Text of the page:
Thursday, September 07, 2006

India: the land where time stood still but everything changed

Time travel or intergalactic flight has always been the stuff of science fiction.

But in many ways, a machine that transports people across space and time has already been invented. It's called an aeroplane.

When I stepped off a flight to Bangalore, India it felt as though I had landed in both a different world and a different time.

If you ask someone on a street in India what year it is they would respond 2006, but they wouldn't think it was 2006. And neither would you.

When people talk about India, they usually mention its population of over a billion and that many of them now form an integral part of the way companies work around the world.

What people don't describe, or perhaps appreciate, is what it is actually like to live in the country.

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If you consider India from the perspective of an average Indian, your perception of it would change considerably.

The values and way of life of the people don't seem to have changed for over half a century.

While Indian people are still courteous in public, the streets are utterly chaotic. As one local described to me, it must seem like a scene Charles Dickens would have witnessed in late nineteenth century England.

And while much of the British legacy remains it has failed to develop in the way Britain did.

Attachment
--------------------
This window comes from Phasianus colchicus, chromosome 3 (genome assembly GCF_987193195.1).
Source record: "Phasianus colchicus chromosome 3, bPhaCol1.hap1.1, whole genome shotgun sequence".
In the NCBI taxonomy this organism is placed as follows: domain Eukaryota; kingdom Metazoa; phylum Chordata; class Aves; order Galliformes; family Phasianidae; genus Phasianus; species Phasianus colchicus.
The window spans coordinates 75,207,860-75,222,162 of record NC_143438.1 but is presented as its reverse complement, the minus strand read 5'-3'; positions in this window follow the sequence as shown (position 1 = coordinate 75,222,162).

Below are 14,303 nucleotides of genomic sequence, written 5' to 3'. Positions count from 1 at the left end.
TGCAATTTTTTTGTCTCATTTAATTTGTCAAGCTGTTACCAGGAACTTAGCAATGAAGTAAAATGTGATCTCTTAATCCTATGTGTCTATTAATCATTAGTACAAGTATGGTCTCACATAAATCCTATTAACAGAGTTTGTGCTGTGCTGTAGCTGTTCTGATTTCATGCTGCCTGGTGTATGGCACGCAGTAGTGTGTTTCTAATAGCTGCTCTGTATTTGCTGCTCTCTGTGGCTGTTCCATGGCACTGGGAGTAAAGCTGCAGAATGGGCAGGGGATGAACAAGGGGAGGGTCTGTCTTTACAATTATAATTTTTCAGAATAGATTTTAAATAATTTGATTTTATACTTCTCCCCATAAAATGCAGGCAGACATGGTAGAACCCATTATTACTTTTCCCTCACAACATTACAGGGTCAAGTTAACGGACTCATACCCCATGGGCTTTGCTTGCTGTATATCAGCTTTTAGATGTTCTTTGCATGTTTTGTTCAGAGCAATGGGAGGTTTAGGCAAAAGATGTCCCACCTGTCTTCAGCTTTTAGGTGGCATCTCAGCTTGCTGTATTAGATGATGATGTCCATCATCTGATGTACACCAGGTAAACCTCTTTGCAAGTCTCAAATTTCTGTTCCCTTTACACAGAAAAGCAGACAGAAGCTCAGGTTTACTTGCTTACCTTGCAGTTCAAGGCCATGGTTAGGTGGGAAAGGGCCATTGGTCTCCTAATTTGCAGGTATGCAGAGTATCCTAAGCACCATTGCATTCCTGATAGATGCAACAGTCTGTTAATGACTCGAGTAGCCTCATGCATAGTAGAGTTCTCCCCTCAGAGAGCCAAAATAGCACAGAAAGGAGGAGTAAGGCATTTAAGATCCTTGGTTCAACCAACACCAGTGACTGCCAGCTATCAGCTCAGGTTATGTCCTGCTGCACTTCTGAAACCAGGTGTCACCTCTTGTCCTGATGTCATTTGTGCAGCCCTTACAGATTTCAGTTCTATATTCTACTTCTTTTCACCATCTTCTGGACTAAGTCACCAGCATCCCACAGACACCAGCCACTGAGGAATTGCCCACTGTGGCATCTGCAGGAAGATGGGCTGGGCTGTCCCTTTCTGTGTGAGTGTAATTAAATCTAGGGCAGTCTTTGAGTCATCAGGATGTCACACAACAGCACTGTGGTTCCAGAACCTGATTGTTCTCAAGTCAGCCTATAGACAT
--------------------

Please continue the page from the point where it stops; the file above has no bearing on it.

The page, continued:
Part of this is because of the late stage India joined in the race for economic development. Because of this, it feels the need to move at the currently hectic pace just to keep up with the rest of the world.

Another hurdle is the lack of effective and organised management of public systems. As mentioned, the streets are in complete dissaray, the air during rush hour in Bangalore is heavy with smog and most of the roads are filled with potholes or in many cases incomplete.

This is not the country or the city you imagine when you are told of an "IT hub" or the "next global superpower".

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While India has much to be proud of it has equally much to be concerned about.

All of the achievements of the past 50, and especially 15, years are what India has to lose if it continues to fail to provide the necessary infrastructure necessary for a country to develop sustainably.

Put bluntly, before another shopping mall or office block goes up, roads and water mains should be put down. Without this, India will forever remain stuck in the past.

2 comments:

Anonymous said...

Your blog was utterly void of any thought-provoking insights. It seemed you just wanted to reflect on how fucked up the streets in India are. Wow, thats fascinating stuff coming from an economist! Heres an idea: How about talking about the break-neck speed with which the Indian economy is (perhaps dangerously) growing? Anyway, it sounds like this was your first trip to a third world country and you got a little "culture shock." Well, thats what 2/3rds of the world looks like buddy, so I assume you wont be visiting subsaharan Africa anytime soon. God forbid you soil your galoshes! God forbid you slum it with locals who dont have advanced degrees!

Iestyn said...

Wow, somebody's angry about something.